Let me know what you guys think.


1. There are absolutely no restrictions on legal residents opening an brokerage account, trading stocks, and earning investment income.

2. As long as you are legitimately employed as per the terms of your visa, there are absolutely no restrictions on investing in the stock market and earning investment income. Keep in mind also that the IRS - the tax agency - is concerned with taxes only and does not involve itself in immigration matters.

Disclaimer - I'm not a lawyer. Anyone who indeed makes more money from investment income than from his job could likely afford to hire one.


+1.. I made $3000 with my 25 k capital so far this yr..you are good as long as you pay taxes on CAP GAINS..

I would learn the tricks of the trade before diving in to the ocean full of sharks

badboy123 said:   uutxs said:   badboy123 said:   This is not really a right forum to open up this discussion but I think people here are very experienced and I am just open to knowing what people think or if they have any experience.
Last weekend couple of my friends were chatting about investing in stocks and following questions came up:
1. We are on H1B visa, so can investing income(from stock trading) exceed (that is everybody's dream..right?) the employer salary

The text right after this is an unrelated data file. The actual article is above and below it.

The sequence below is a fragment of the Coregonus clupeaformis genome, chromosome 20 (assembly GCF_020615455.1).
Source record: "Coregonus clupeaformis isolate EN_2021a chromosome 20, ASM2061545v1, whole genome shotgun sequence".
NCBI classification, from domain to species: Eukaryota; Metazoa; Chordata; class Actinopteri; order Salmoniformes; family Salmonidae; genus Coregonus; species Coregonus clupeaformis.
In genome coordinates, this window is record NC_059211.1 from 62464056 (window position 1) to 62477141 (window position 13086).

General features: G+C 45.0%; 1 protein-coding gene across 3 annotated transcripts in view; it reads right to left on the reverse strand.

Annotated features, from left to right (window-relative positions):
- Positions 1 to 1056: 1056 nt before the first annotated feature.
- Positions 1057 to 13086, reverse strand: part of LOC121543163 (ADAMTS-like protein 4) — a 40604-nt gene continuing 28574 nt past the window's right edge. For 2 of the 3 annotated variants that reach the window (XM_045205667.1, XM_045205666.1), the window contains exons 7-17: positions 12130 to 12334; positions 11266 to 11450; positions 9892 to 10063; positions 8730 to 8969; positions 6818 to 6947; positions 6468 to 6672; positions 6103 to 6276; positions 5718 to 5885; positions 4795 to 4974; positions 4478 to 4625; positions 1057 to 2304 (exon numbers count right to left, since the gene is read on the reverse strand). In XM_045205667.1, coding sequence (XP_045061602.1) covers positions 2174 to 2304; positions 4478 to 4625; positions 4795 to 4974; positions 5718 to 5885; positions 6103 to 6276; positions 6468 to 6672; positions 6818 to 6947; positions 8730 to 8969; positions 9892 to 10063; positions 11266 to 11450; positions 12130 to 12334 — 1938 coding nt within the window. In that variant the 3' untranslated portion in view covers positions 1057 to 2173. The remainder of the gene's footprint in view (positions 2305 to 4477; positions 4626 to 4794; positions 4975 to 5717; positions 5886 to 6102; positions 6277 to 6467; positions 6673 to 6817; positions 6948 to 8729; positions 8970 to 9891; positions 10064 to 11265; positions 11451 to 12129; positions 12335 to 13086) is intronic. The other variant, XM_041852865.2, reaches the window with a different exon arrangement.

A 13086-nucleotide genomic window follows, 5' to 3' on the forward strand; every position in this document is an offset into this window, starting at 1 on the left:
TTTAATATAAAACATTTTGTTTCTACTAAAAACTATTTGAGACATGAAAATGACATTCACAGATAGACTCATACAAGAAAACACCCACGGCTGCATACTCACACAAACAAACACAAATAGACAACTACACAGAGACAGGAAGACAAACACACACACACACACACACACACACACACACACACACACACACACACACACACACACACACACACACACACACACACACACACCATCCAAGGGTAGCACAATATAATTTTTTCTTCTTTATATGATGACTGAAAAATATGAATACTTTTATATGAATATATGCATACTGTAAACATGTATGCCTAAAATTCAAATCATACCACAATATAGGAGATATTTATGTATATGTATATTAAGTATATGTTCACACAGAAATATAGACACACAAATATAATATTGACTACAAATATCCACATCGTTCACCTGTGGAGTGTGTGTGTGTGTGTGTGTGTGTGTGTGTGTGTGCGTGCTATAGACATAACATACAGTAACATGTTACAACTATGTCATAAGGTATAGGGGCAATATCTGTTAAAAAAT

2. If yes, will this be considered an active investing and will affect the status in the states? (tried to google active vs passive but it is very vague and very few official information)

Let me know what you guys think.

#2 is really a question about immigration law. I dont know the answer but doubt if it will solely depend on your investment income from stock trading exceeding your salary. For example, there is a difference between investing in some beaten down stock that does well in a year or some speculative options paying off spectacularly vs. say day trading several hours a day and making money on it over several trades that adds up to your salary over the year.


I could not find any official publication which says if you do day trading or multiple trades per year it is a problem compared to few trades only. May be you can direct me to some legit source

That is exactly my point. There is unlikely going to be something clear cut. It is going to be an application of immigration law as to whether you complied with the specifics of the H1B status. This is a question for an immigration lawyer and it has nothing to do with the IRS (as long as you report the gains/losses and pay taxes). IANAL.